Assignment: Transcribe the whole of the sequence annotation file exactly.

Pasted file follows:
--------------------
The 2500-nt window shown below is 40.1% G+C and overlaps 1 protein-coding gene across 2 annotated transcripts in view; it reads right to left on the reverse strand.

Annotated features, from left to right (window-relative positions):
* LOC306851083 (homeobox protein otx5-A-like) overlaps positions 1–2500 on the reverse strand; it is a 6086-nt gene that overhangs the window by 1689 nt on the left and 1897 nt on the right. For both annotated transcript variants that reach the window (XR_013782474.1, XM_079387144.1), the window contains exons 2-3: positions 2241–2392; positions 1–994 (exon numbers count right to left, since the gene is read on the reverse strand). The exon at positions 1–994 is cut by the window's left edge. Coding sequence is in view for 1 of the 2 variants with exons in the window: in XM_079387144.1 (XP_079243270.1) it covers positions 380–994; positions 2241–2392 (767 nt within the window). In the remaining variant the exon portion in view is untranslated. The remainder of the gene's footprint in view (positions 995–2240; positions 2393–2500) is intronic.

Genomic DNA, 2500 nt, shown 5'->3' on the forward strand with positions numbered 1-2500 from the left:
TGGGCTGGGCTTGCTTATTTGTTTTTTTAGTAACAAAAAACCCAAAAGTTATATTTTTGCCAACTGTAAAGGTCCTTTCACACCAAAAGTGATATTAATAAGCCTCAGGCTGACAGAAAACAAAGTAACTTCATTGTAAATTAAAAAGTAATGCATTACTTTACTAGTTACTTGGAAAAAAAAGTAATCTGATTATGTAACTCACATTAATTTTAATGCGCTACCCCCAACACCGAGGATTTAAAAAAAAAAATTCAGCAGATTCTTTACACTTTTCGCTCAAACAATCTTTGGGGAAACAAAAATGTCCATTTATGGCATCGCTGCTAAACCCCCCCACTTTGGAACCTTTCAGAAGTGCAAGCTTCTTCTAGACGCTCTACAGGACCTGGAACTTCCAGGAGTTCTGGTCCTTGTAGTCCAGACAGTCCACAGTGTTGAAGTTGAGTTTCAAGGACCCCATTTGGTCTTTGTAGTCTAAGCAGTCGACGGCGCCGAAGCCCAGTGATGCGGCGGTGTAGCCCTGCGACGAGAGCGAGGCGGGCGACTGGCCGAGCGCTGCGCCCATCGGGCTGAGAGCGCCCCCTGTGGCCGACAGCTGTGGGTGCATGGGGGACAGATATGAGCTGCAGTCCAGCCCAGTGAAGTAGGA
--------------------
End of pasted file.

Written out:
The 2500-nt window shown below is 40.1% G+C and overlaps 1 protein-coding gene across 2 annotated transcripts in view; it reads right to left on the reverse strand.

Annotated features, from left to right (window-relative positions):
* LOC306851083 (homeobox protein otx5-A-like) overlaps positions 1–2500 on the reverse strand; it is a 6086-nt gene that overhangs the window by 1689 nt on the left and 1897 nt on the right. For both annotated transcript variants that reach the window (XR_013782474.1, XM_079387144.1), the window contains exons 2-3: positions 2241–2392; positions 1–994 (exon numbers count right to left, since the gene is read on the reverse strand). The exon at positions 1–994 is cut by the window's left edge. Coding sequence is in view for 1 of the 2 variants with exons in the window: in XM_079387144.1 (XP_079243270.1) it covers positions 380–994; positions 2241–2392 (767 nt within the window). In the remaining variant the exon portion in view is untranslated. The remainder of the gene's footprint in view (positions 995–2240; positions 2393–2500) is intronic.

Genomic DNA, 2500 nt, shown 5'->3' on the forward strand with positions numbered 1-2500 from the left:
TGGGCTGGGCTTGCTTATTTGTTTTTTTAGTAACAAAAAACCCAAAAGTTATATTTTTGCCAACTGTAAAGGTCCTTTCACACCAAAAGTGATATTAATAAGCCTCAGGCTGACAGAAAACAAAGTAACTTCATTGTAAATTAAAAAGTAATGCATTACTTTACTAGTTACTTGGAAAAAAAAGTAATCTGATTATGTAACTCACATTAATTTTAATGCGCTACCCCCAACACCGAGGATTTAAAAAAAAAAATTCAGCAGATTCTTTACACTTTTCGCTCAAACAATCTTTGGGGAAACAAAAATGTCCATTTATGGCATCGCTGCTAAACCCCCCCACTTTGGAACCTTTCAGAAGTGCAAGCTTCTTCTAGACGCTCTACAGGACCTGGAACTTCCAGGAGTTCTGGTCCTTGTAGTCCAGACAGTCCACAGTGTTGAAGTTGAGTTTCAAGGACCCCATTTGGTCTTTGTAGTCTAAGCAGTCGACGGCGCCGAAGCCCAGTGATGCGGCGGTGTAGCCCTGCGACGAGAGCGAGGCGGGCGACTGGCCGAGCGCTGCGCCCATCGGGCTGAGAGCGCCCCCTGTGGCCGACAGCTGTGGGTGCATGGGGGACAGATATGAGCTGCAGTCCAGCCCAGTGAAGTAGGA